Presentation on theme: "Teacher Silvino Sieben 3rd grade of HS. Definition & Meaning A noun clause is a group of words that contains a subject and a verb; however, it cannot."— Presentation transcript:
Teacher Silvino Sieben 3rd grade of HS
Definition & Meaning A noun clause is a group of words that contains a subject and a verb; however, it cannot stand alone as a sentence. There are just three basic types of noun clauses: Those that start with a question word such as where, how, who, when and why. Those that start with whether or if. Those that start with that. Examples of the noun clause: Where does John live? If John buys a Ferrari That Mr. Smith is a good teacher A noun is a word used to name a person, animal, place, thing, and abstract idea. Sometimes the introductory word may be left out, as in I wish I knew the reason. (i.e,, “I wish that I knew the reason.”)
Noun Clauses Any clause that functions as a noun becomes a noun clause.noun clause Look at this example: You really do not want to know the ingredients in Aunt Nancy's stew. Ingredients = noun. If we replace the noun “ingredients” with a clause, we have a noun clause: You really do not want to know what Aunt Nancy adds to her stew. What Aunt Nancy adds to her stew = noun clause.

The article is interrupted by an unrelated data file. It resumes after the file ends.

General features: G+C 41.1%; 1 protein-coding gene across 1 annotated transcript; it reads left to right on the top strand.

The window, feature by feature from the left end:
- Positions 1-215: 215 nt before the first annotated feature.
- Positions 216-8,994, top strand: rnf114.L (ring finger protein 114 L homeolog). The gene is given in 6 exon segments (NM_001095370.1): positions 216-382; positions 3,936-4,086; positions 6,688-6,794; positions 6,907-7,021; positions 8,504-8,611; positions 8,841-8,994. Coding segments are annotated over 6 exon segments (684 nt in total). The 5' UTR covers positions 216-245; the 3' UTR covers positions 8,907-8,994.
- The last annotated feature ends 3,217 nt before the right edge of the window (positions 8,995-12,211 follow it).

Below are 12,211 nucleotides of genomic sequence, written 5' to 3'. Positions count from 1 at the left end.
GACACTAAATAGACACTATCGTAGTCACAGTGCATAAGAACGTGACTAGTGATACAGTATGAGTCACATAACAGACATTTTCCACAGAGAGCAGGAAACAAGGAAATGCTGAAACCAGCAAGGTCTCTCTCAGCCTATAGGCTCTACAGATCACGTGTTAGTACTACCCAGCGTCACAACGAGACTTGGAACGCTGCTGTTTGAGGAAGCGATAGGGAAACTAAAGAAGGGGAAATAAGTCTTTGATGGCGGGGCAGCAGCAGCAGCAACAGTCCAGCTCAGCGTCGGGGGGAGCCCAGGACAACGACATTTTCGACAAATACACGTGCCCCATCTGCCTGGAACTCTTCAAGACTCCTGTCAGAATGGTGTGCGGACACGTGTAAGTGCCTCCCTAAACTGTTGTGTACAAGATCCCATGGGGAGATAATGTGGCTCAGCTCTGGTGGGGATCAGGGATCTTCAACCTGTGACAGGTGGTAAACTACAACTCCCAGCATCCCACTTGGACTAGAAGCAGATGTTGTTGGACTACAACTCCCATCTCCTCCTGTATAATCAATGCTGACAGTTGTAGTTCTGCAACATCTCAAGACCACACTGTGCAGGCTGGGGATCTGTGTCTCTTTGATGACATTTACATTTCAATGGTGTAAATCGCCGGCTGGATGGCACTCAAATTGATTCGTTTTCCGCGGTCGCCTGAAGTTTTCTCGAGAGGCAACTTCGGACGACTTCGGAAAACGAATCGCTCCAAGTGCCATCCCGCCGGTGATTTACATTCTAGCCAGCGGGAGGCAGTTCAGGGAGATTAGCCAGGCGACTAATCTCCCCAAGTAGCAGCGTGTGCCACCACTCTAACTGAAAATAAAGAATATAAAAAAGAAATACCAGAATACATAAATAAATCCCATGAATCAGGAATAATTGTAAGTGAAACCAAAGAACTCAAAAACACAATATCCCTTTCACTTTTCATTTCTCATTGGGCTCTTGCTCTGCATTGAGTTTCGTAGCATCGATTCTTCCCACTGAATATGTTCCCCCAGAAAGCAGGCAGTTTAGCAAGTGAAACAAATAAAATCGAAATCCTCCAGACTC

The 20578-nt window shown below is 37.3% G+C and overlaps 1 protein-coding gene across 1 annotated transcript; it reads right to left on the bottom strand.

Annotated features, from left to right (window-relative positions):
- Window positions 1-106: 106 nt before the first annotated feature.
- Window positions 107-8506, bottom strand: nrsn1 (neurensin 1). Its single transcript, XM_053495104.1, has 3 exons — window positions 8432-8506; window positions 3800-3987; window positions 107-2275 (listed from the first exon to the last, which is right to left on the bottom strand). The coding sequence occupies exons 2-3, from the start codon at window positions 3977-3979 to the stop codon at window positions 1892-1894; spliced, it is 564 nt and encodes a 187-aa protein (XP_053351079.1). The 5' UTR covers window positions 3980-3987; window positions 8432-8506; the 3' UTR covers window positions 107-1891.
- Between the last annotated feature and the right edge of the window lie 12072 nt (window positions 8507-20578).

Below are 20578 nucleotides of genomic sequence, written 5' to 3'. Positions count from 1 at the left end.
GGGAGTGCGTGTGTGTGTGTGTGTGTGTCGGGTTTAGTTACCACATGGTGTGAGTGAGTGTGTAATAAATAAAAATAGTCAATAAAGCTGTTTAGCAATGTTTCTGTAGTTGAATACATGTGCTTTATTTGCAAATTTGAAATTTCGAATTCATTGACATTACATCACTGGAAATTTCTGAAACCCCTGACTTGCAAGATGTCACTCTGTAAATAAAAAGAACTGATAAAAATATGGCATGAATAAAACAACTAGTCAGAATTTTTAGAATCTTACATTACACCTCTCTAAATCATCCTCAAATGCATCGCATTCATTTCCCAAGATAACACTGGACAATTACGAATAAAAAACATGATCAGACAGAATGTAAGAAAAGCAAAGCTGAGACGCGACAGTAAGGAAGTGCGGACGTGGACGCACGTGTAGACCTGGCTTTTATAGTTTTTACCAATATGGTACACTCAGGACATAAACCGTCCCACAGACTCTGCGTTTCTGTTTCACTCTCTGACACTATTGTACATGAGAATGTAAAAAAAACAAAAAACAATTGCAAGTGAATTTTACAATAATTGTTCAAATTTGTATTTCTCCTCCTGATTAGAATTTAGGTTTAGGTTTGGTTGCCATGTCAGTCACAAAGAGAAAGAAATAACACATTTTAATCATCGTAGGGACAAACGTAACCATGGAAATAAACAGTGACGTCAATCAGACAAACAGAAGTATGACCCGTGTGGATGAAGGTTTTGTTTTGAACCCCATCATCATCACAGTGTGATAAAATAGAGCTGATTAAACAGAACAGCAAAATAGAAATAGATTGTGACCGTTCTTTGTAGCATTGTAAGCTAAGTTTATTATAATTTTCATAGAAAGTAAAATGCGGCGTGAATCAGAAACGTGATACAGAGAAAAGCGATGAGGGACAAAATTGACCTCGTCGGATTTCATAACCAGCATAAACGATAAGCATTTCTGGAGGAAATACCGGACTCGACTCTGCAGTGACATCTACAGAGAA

1) A noun clause can be as a subject of a verb: Thomas made her angry. "Thomas" is a proper noun, functioning as the subject of this sentence. That he had even asked her made her angry. The clause "that he had even asked her" is the subject of this sentence sentence. noun clause
2) A noun clause can be as a direct object: We discovered his arrogance. "Arrogance" is the object of "discovered." We discovered what he had asked her. The clause "what he had asked her" is the object of the verb "discovered" in this sentence. noun clause The object is the person or thing that is affected by the action of the verb.
3)A noun clause can be as an indirect object : We showed the professor the error. "The professor" in this sentence is the indirect object, and "the error" is the direct object. I made you some coffee. In the noun clause “you” is the indirect object, and “coffee" is the direct object. Remember that the direct object should answer the question, "What did I make?" while the indirect object answers, "To whom did I make it?" The direct object is usually a thing and the indirect object is usually a person
4) A noun clause can be as an object of a preposition : She found fault in his question. "Question" is the object of the preposition "in." She found fault in what he had asked her. The clause "what he had asked her" is the object of the preposition "in" in this sentence. noun clause about, above, across, after, along, among, around, at, before, behind, below, beside, between," beyond, but, by, into, like, off, on, out
5) A noun clause can be as an object of a complement: You can call him a villain. The word "villain" is an object complement that describes the indirect object "him." You can call him what you wish. The clause "what you wish" can take the place of "villain" as object of a complement. sentence. noun clause
To change a statement to a noun clause use that: I know + Billy made a mistake = I know that Billy made a mistake. To change a yes/no question to a noun clause, use if or whether: George wonders + Does Fred know how to cook? = George wonders if Fred knows how to cook. To change a wh-question to a noun clause, use the wh-word: I don’t know + Where is George? = I don’t know where George is.